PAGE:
So Mark Prebble, head of the Department of Prime Minister and Cabinet, had to move out of range of Christine Rankin’s fleshly protuberances. Senior public servants once were made of sterner stuff.
Prebble, a most able bureaucrat, thought he had offered Rankin helpful advice. But it turns out he was being taken down in evidence, as were others, all now national laughing-stocks.
For that Rankin surely merits an OM for services to entertainment. But there are also serious issues at stake.
First is some politicians’ unconscionable treatment of Rankin. Their embarrassment in court — in turn an embarrassment to their anti-sexist Prime Minister — is a sort of rough justice.
It is rough justice, too, for (and this is the second issue) the suspicion and contempt that coloured this cabinet’s dealings with some other senior public servants — treatment which prompted the Standards Board to set down rules not just for what ministers could expect of chief executives, as Trevor Mallard’s brief to it requested, but also what chief executives had the right to expect of ministers.
A candid indication of this mismatch of suspicion and reality came from Helen Clark on Monday. Declaring Prebble an “outstanding policy adviser” with whose performance as her department head she was “entirely happy”, she added that, given her pre-election fingering of him for dismissal (my words), “that has come as a surprise to me”.
But, third, is the evidence of Rankin’s deficiency in “nous competency” (to quote deputy State Services Commissioner Ross Tanner, though not in connection with Rankin). The wilfulness and obsessive self-centredness evidenced in court disqualify her from appointment on management style alone.
And, fourth, far more important than all of the above, is the potential effect on the appointments procedure of any ruling in Rankin’s favour that is not subsequently nullified by the Appeal Court denying Employment Court jurisdiction over top state sector jobs.
At present the State Services Commissioner need give no reason under the State Sector Act for not recommending someone for appointment. A Rankin win would import a need for reasons which might make it very difficult to block reappointment of a substandard performer, as has happened now and then, almost always quietly and with exit options.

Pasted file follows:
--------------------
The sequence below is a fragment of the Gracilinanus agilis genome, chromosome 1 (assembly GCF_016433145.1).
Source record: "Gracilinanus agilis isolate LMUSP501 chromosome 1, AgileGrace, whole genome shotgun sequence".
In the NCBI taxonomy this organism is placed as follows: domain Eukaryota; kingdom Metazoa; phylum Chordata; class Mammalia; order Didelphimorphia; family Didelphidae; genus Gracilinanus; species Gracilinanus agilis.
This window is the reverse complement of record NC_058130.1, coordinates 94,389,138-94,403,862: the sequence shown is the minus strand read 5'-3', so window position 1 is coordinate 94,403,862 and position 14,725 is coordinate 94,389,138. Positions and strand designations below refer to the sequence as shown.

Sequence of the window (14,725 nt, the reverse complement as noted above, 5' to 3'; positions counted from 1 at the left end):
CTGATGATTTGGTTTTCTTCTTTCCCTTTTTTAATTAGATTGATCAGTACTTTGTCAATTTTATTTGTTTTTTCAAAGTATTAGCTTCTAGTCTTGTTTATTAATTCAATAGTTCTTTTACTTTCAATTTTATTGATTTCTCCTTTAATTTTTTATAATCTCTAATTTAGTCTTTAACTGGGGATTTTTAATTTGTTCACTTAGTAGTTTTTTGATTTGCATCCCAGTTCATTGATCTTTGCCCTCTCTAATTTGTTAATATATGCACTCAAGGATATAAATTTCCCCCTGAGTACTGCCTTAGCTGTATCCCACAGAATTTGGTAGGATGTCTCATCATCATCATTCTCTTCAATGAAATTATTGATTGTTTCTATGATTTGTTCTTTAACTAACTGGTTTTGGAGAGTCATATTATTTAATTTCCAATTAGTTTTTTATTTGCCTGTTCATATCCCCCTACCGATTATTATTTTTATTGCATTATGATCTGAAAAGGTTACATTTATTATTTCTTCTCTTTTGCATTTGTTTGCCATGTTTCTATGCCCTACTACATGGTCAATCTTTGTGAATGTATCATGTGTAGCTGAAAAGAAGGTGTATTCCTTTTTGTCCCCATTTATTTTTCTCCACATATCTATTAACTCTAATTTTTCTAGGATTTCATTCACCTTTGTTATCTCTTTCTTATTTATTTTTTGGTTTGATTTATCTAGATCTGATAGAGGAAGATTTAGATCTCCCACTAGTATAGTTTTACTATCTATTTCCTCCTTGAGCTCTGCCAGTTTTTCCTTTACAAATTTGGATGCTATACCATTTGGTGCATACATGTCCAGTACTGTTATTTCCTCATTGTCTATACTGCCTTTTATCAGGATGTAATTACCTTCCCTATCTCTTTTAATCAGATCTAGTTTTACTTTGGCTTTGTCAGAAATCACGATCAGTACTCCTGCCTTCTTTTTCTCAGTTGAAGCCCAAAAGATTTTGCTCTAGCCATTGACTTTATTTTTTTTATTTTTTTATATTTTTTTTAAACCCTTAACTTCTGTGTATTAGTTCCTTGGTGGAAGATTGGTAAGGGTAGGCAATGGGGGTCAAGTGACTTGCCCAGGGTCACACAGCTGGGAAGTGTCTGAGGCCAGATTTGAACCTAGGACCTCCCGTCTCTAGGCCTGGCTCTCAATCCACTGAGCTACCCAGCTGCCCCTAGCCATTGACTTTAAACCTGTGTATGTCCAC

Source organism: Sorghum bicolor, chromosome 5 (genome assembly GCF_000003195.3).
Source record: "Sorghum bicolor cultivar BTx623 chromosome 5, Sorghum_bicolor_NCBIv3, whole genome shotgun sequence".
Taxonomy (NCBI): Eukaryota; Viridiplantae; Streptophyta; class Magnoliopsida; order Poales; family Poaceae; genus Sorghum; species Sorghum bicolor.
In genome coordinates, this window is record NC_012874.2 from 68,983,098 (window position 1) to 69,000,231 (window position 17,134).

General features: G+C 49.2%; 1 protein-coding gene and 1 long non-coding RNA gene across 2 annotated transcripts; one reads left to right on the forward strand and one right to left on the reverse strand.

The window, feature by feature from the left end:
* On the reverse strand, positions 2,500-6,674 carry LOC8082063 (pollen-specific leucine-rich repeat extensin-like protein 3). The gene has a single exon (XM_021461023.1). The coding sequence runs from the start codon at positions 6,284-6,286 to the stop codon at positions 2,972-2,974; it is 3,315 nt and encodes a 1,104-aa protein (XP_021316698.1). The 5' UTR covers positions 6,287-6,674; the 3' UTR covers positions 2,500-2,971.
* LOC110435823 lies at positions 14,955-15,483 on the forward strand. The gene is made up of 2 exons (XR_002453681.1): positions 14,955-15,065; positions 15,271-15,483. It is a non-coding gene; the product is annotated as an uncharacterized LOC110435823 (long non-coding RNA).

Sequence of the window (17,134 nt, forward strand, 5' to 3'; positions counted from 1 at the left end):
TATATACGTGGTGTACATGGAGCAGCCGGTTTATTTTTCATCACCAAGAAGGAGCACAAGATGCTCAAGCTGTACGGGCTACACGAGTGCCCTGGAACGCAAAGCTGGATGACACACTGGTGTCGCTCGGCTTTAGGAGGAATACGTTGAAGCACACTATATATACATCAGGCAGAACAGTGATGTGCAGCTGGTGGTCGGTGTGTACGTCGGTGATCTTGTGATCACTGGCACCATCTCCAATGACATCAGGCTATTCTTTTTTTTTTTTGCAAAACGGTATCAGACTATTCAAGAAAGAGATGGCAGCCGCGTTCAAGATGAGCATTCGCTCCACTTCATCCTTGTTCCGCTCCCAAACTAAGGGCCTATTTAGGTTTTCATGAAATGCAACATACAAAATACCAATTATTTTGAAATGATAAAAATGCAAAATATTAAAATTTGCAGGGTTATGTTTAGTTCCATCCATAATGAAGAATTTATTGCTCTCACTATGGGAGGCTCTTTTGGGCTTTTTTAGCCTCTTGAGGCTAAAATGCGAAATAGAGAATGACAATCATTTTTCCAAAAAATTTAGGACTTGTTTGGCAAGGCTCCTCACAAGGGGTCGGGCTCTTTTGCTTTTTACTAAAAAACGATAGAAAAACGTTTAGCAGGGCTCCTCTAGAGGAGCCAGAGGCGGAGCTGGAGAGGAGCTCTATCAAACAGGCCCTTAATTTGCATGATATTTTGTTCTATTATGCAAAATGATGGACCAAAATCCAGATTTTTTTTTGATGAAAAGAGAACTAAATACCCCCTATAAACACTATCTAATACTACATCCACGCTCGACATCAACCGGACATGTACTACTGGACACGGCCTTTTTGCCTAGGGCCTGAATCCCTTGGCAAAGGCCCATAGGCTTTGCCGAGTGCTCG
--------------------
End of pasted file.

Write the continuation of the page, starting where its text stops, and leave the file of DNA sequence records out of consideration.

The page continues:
A Rankin win might provoke, even require, a rewrite of the State Sector Act, the centrepiece of which is the minister/chief executive nexus.
At present the cabinet may only accept or reject the commissioner’s nominee. The fear in some high public service quarters is that this bunch of pushy ministers may want to expand their influence — that we may end up with, as in Canberra, political appointments to the top jobs.
In a small public service, such as ours, that could blunt career paths and so recruitment and retention of able people.
In a small country there is also a small pool of competent people for boards of state entities. This is especially a concern for state-owned enterprises (SOEs) and Crown companies. It has been compounded by this government’s fondness for appointing people without commercial experience.
These people are in charge of enterprises which daily risk your money as captive shareholders. The unseemly display on the board of New Zealand Post, a big, adventurous and hitherto well-run SOE, should have you worried about your inescapable investment.
The forefront issue — leakage of damaging confidential information (by someone whose identity, sprung by a trap, is now spreading through Wellington, including to me) — has been titillating.
But the real issue is governance. How far should ministers get involved in monitoring risk ventures? On what criteria should ministers decide whether to stump up more of your capital for these companies? Do they have a right to deny you as captive shareholders a decent return in order to serve their ideological excitements? What would happen if an electricity SOE went belly-up, as did Terralink?
Rankin and the Post debacle have stirred up big state sector governance issues. So far the government’s record on these issues is marginal. There will be more embarrassments, more rough justice, if it doesn’t pay them sustained and serious attention.